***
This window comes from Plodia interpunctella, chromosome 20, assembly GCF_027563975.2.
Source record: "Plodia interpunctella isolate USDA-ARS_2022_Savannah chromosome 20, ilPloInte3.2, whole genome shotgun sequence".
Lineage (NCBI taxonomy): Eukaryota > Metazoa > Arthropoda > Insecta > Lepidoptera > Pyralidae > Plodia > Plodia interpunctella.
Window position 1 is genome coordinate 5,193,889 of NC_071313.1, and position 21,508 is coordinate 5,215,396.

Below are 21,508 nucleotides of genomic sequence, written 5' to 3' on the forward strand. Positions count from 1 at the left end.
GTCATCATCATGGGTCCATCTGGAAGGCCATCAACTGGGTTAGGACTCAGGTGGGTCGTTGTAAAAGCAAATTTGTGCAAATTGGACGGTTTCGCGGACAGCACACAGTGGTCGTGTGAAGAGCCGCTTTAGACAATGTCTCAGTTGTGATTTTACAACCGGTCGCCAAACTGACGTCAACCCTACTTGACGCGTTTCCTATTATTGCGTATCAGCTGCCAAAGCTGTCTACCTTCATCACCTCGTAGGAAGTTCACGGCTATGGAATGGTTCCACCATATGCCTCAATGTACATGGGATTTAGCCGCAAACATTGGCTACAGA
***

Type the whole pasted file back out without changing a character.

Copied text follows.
This window comes from Plodia interpunctella, chromosome 20, assembly GCF_027563975.2.
Source record: "Plodia interpunctella isolate USDA-ARS_2022_Savannah chromosome 20, ilPloInte3.2, whole genome shotgun sequence".
Lineage (NCBI taxonomy): Eukaryota > Metazoa > Arthropoda > Insecta > Lepidoptera > Pyralidae > Plodia > Plodia interpunctella.
Window position 1 is genome coordinate 5,193,889 of NC_071313.1, and position 21,508 is coordinate 5,215,396.

Below are 21,508 nucleotides of genomic sequence, written 5' to 3' on the forward strand. Positions count from 1 at the left end.
GTCATCATCATGGGTCCATCTGGAAGGCCATCAACTGGGTTAGGACTCAGGTGGGTCGTTGTAAAAGCAAATTTGTGCAAATTGGACGGTTTCGCGGACAGCACACAGTGGTCGTGTGAAGAGCCGCTTTAGACAATGTCTCAGTTGTGATTTTACAACCGGTCGCCAAACTGACGTCAACCCTACTTGACGCGTTTCCTATTATTGCGTATCAGCTGCCAAAGCTGTCTACCTTCATCACCTCGTAGGAAGTTCACGGCTATGGAATGGTTCCACCATATGCCTCAATGTACATGGGATTTAGCCGCAAACATTGGCTACAGA